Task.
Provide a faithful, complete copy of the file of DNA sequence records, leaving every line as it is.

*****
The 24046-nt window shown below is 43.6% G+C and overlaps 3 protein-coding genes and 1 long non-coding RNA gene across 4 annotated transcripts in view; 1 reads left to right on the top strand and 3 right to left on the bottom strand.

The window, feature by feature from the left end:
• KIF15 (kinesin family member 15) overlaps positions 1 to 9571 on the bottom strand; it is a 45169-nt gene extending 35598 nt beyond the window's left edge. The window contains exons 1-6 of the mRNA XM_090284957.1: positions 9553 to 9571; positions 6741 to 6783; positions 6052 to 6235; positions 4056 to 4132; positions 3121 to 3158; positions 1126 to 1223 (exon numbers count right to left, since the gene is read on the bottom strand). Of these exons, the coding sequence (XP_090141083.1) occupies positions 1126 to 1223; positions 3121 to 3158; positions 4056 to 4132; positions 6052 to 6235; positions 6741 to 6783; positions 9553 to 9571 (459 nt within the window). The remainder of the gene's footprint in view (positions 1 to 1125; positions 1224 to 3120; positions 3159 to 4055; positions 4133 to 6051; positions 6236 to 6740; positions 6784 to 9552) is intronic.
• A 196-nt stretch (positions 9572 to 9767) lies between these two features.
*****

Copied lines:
The 24046-nt window shown below is 43.6% G+C and overlaps 3 protein-coding genes and 1 long non-coding RNA gene across 4 annotated transcripts in view; 1 reads left to right on the top strand and 3 right to left on the bottom strand.

The window, feature by feature from the left end:
• KIF15 (kinesin family member 15) overlaps positions 1 to 9571 on the bottom strand; it is a 45169-nt gene extending 35598 nt beyond the window's left edge. The window contains exons 1-6 of the mRNA XM_090284957.1: positions 9553 to 9571; positions 6741 to 6783; positions 6052 to 6235; positions 4056 to 4132; positions 3121 to 3158; positions 1126 to 1223 (exon numbers count right to left, since the gene is read on the bottom strand). Of these exons, the coding sequence (XP_090141083.1) occupies positions 1126 to 1223; positions 3121 to 3158; positions 4056 to 4132; positions 6052 to 6235; positions 6741 to 6783; positions 9553 to 9571 (459 nt within the window). The remainder of the gene's footprint in view (positions 1 to 1125; positions 1224 to 3120; positions 3159 to 4055; positions 4133 to 6051; positions 6236 to 6740; positions 6784 to 9552) is intronic.
• A 196-nt stretch (positions 9572 to 9767) lies between these two features.